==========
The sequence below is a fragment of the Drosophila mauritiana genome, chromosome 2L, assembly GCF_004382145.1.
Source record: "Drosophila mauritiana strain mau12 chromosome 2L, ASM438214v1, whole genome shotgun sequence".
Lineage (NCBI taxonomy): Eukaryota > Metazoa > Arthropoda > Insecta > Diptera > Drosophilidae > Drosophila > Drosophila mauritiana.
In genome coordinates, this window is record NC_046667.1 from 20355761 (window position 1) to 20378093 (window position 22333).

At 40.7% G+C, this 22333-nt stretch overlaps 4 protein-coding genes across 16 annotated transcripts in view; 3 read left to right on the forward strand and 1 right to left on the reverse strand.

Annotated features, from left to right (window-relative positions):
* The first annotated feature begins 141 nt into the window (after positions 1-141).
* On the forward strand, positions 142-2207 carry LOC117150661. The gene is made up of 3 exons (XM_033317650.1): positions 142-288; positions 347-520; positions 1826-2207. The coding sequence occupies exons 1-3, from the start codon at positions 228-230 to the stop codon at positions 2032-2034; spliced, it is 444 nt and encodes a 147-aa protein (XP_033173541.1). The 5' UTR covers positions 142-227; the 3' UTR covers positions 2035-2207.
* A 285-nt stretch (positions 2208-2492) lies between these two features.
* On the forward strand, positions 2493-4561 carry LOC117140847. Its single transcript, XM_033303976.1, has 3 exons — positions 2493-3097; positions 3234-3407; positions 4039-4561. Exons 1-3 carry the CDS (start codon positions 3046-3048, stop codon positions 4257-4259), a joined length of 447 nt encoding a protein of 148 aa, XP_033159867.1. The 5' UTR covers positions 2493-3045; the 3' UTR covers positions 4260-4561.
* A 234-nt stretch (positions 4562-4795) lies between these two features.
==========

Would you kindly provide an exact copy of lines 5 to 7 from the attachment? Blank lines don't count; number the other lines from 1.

At 40.7% G+C, this 22333-nt stretch overlaps 4 protein-coding genes across 16 annotated transcripts in view; 3 read left to right on the forward strand and 1 right to left on the reverse strand.

Annotated features, from left to right (window-relative positions):
* The first annotated feature begins 141 nt into the window (after positions 1-141).